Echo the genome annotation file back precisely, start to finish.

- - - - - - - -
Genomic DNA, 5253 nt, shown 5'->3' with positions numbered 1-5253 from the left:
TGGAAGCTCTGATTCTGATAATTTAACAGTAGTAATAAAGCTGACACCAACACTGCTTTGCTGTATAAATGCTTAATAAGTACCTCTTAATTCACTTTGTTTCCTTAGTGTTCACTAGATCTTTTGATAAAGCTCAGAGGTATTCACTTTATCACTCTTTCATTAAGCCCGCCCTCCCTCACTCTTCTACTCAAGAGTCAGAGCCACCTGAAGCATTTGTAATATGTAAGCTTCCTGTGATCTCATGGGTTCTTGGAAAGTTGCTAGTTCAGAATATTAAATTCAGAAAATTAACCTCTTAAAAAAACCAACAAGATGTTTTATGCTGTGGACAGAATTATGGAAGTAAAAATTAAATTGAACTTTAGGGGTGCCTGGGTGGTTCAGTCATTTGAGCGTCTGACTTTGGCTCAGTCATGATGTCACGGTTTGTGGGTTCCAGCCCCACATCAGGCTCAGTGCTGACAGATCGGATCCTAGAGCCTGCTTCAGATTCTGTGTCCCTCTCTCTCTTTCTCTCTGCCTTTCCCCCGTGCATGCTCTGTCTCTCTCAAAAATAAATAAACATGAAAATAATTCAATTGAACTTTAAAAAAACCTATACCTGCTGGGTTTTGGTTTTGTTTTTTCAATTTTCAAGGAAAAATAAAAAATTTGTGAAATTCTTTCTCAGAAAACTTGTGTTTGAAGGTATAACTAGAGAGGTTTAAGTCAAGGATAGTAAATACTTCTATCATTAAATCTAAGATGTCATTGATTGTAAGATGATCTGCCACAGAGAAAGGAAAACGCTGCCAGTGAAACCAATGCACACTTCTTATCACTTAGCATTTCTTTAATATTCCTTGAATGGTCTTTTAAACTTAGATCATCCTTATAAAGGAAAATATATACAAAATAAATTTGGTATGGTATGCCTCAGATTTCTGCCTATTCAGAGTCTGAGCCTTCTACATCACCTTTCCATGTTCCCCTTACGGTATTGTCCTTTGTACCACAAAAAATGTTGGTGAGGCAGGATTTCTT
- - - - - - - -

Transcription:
Genomic DNA, 5253 nt, shown 5'->3' with positions numbered 1-5253 from the left:
TGGAAGCTCTGATTCTGATAATTTAACAGTAGTAATAAAGCTGACACCAACACTGCTTTGCTGTATAAATGCTTAATAAGTACCTCTTAATTCACTTTGTTTCCTTAGTGTTCACTAGATCTTTTGATAAAGCTCAGAGGTATTCACTTTATCACTCTTTCATTAAGCCCGCCCTCCCTCACTCTTCTACTCAAGAGTCAGAGCCACCTGAAGCATTTGTAATATGTAAGCTTCCTGTGATCTCATGGGTTCTTGGAAAGTTGCTAGTTCAGAATATTAAATTCAGAAAATTAACCTCTTAAAAAAACCAACAAGATGTTTTATGCTGTGGACAGAATTATGGAAGTAAAAATTAAATTGAACTTTAGGGGTGCCTGGGTGGTTCAGTCATTTGAGCGTCTGACTTTGGCTCAGTCATGATGTCACGGTTTGTGGGTTCCAGCCCCACATCAGGCTCAGTGCTGACAGATCGGATCCTAGAGCCTGCTTCAGATTCTGTGTCCCTCTCTCTCTTTCTCTCTGCCTTTCCCCCGTGCATGCTCTGTCTCTCTCAAAAATAAATAAACATGAAAATAATTCAATTGAACTTTAAAAAAACCTATACCTGCTGGGTTTTGGTTTTGTTTTTTCAATTTTCAAGGAAAAATAAAAAATTTGTGAAATTCTTTCTCAGAAAACTTGTGTTTGAAGGTATAACTAGAGAGGTTTAAGTCAAGGATAGTAAATACTTCTATCATTAAATCTAAGATGTCATTGATTGTAAGATGATCTGCCACAGAGAAAGGAAAACGCTGCCAGTGAAACCAATGCACACTTCTTATCACTTAGCATTTCTTTAATATTCCTTGAATGGTCTTTTAAACTTAGATCATCCTTATAAAGGAAAATATATACAAAATAAATTTGGTATGGTATGCCTCAGATTTCTGCCTATTCAGAGTCTGAGCCTTCTACATCACCTTTCCATGTTCCCCTTACGGTATTGTCCTTTGTACCACAAAAAATGTTGGTGAGGCAGGATTTCTT